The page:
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Pittsburgh-based photographer Lynn Johnson is one of National Geographic’s Women of Vision

National touring show in final week at the Carnegie


Middle of the night. Back of a motorcycle. Out in the bush in the Democratic Republic of Congo. Such are the lengths to which photographers like Lynn Johnson have gone to get a story for National Geographic. Pittsburgh-based Johnson was assigned to accompany a scientist researching monkey pox, a disease transmitted by eating tainted bush meat. She learned of a boy in a remote village with an active case. That motorcycle ride, on dirt trails, took five hours, she says. The heartrending photo of the young boy covered in sores was published; the boy himself died shortly after.

The photo is one of nearly 100 in Women of Vision: National Geographic Photographers on Assignment, a stunning, nationally touring exhibit whose eighth and final stop is the Carnegie Museum of Natural History. Johnson, one of 11 photographers in the exhibit, grew up partly in Pittsburgh and started shooting for the old Pittsburgh Press in 1975. In 1982, she left to pursue freelance work and longer-form stories, leading her to Life, Sports Illustrated and, in 1992, to Nat Geo. Her first assignment found her on Chicago’s 1,500-foot John Hancock Center: “I can still remember being on top of the antenna,” she says by phone from the road.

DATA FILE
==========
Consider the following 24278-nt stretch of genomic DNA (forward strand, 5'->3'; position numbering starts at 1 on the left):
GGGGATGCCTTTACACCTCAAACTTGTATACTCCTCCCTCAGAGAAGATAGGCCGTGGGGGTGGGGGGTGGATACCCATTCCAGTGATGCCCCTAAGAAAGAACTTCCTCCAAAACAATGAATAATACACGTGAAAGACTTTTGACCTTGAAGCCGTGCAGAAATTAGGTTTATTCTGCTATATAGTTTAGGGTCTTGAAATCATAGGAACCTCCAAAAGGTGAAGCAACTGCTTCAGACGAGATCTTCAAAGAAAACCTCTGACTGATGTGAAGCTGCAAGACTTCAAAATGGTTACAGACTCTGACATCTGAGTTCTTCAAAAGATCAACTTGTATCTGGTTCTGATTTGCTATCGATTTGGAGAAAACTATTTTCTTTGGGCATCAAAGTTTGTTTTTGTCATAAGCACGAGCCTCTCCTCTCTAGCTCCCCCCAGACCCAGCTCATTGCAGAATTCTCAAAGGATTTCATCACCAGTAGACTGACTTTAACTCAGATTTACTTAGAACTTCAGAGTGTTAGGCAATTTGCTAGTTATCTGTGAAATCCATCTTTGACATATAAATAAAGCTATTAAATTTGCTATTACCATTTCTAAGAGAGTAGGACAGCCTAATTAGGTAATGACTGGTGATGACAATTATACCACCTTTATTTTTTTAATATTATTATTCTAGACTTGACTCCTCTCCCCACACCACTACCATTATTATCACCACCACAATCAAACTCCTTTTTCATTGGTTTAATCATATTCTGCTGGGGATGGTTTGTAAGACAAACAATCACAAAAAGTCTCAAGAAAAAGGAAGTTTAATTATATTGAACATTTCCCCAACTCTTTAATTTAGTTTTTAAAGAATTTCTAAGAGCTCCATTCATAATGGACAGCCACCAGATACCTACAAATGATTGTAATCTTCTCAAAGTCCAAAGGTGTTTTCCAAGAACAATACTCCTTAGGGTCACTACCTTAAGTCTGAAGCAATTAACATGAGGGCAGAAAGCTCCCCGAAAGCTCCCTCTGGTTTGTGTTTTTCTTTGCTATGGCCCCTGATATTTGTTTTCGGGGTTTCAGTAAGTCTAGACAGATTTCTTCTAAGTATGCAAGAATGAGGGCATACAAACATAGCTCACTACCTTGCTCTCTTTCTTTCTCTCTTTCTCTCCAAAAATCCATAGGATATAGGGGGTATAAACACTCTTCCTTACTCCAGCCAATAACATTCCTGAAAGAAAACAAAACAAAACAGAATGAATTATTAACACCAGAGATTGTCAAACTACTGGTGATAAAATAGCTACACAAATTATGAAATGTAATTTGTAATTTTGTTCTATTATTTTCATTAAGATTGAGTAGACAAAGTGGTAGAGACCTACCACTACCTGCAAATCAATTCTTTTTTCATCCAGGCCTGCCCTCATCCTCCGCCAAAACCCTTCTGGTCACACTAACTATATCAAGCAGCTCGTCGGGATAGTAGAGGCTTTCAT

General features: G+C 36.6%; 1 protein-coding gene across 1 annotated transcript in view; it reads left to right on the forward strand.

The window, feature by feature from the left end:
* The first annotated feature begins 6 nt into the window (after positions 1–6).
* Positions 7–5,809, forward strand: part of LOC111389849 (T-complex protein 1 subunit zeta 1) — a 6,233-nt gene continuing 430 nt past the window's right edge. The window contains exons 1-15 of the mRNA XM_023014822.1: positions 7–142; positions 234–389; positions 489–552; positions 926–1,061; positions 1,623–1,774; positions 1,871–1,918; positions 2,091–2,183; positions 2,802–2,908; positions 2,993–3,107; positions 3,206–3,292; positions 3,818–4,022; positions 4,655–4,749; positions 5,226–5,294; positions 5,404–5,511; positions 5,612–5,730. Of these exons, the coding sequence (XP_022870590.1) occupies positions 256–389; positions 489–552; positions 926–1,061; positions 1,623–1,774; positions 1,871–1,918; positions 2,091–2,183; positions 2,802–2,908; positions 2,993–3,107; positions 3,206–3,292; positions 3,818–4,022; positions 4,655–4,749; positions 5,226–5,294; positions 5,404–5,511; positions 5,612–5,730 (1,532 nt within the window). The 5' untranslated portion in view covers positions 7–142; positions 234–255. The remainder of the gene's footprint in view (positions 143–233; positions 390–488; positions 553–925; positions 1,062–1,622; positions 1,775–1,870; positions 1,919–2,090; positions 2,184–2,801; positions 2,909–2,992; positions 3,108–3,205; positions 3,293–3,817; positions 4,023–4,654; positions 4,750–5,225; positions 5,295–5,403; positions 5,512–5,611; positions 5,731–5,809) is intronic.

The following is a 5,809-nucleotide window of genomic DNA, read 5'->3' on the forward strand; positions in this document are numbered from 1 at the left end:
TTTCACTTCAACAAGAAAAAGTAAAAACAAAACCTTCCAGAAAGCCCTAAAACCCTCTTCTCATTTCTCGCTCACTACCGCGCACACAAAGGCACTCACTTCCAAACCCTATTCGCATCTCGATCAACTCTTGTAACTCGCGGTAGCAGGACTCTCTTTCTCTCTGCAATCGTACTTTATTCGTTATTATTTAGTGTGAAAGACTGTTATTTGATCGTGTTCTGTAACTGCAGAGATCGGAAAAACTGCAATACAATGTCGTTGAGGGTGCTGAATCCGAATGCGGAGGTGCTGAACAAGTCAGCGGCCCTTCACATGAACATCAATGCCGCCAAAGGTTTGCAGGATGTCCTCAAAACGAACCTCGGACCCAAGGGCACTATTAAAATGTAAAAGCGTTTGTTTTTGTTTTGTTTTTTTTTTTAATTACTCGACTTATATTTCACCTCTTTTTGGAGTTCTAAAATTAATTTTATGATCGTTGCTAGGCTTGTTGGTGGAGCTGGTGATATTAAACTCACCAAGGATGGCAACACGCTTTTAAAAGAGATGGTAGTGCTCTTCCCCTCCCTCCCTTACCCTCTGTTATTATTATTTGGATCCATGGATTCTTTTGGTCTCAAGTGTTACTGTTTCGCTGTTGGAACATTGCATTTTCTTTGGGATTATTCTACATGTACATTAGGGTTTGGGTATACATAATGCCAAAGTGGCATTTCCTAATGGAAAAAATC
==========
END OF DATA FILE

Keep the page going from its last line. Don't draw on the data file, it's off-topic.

Photography has long been a male-dominated field, and Johnson struggled to break in. “For me it was a catalyst: ‘What do you mean I can’t do that. Of course I can do that!’” But she says opportunities continue opening up. And Women of Vision, curated by Nat Geo’s then-senior photo editor Elizabeth Krist, is a great way to celebrate exceptional talents.

Other exhibit highlights include images from: Jodi Cobb’s story on 21st-century slavery; Stephanie Sinclair’s decade-long project on child marriage; Erika Larsen’s immersive exploration of Scandinavia’s Sami reindeer herders; and Beverly Joubert’s studies of African wildlife. Other photographers featured include Lynsey Addario, Kitra Cahana, Diane Cook, Carolyn Drake, Maggie Steber and Amy Toensing.

Johnson’s contributions also include work from India, Mexico and Vietnam. She says she’s enjoyed visiting the exhibit and seeing people overcome their hesitation to look at unflinching images like hers from the DRC. “Are they going to say, ‘I can’t read this,’ and walk away?” she wonders. “Can you get people to cross that divide of their own fear?”

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